This image provided by NASA shows the Sun unleashing a medium-sized solar flare, a minor radiation storm and a spectacular coronal mass ejection.
Scientists have studied two dead stars, which they say are giving us a glimpse as to how our Solar System might look like a few billion years from now.
The burnt-out stars are located in the Hyades cluster, in the Constellation Taurus, about 150 light-years from Earth. They are so-called white dwarfs - the exhausted cores of average-size stars not unlike our Sun.
In just a few billion years from now, the Sun will use up all of its hydrogen fuel and will swell to turn into a red giant, the BBC reported.
Then it will dump a large proportion of its gaseous mass to leave a hot, compact and faintly glowing ember.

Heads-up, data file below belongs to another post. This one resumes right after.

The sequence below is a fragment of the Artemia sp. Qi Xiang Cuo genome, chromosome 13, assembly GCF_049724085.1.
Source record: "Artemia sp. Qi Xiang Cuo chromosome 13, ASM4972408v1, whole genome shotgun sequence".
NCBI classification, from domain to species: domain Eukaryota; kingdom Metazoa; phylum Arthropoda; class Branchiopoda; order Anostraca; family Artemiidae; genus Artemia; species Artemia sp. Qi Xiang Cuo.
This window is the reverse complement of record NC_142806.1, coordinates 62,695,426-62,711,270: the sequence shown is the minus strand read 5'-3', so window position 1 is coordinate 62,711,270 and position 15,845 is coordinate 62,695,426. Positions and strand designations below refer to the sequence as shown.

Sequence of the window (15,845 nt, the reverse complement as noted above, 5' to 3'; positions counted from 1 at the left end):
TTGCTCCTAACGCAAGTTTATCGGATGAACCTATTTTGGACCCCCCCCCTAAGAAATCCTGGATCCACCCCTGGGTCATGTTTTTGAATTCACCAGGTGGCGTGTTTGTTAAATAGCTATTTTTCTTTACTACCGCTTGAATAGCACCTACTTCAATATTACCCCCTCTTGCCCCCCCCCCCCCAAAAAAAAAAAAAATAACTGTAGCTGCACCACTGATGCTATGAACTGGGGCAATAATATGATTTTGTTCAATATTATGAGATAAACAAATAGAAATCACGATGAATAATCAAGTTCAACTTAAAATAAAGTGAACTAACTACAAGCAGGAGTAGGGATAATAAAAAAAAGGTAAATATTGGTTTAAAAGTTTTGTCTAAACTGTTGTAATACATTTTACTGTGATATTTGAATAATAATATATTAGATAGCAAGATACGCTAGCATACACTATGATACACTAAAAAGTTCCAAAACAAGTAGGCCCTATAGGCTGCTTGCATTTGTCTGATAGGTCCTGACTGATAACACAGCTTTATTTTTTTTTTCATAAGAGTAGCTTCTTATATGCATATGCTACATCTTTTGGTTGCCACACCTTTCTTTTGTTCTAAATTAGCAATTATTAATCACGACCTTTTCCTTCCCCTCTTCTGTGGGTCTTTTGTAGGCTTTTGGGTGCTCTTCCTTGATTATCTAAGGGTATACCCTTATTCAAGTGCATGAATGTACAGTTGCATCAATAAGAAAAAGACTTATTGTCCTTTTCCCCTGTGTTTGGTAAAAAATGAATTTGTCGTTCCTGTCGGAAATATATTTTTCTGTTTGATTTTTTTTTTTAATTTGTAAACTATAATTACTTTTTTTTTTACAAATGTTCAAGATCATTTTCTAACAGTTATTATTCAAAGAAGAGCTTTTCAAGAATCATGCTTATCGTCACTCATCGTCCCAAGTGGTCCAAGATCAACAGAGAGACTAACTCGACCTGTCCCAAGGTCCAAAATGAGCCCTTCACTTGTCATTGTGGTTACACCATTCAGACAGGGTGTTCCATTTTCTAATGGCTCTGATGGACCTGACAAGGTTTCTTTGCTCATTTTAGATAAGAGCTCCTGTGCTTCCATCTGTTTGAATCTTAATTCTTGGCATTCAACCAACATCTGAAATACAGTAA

The Sun should also be pulling in rocks that get too close, gravitationally crushing them into a thin disc, which gradually and continually dopes the remnant atmosphere with silicon.
Dr Jay Farihi of Cambridge’s Institute of Astronomy said that the stuff must be falling on to each star at a very high rate, adding that they could calculate the number of grams per second that turned out to be something like a small river’s worth of material.
The scientists used Hubble Space Telescope to probe these two stars, deciphering their chemistry with the observatory’s powerful Cosmic Origins Spectrograph.
This showed that the dwarfs were “polluted” with silicon - the element found in the rocky material that makes up the Earth, the other inner planets in our Solar System, and its asteroids.
The work is published in the Monthly Notices of the Royal Astronomical Society.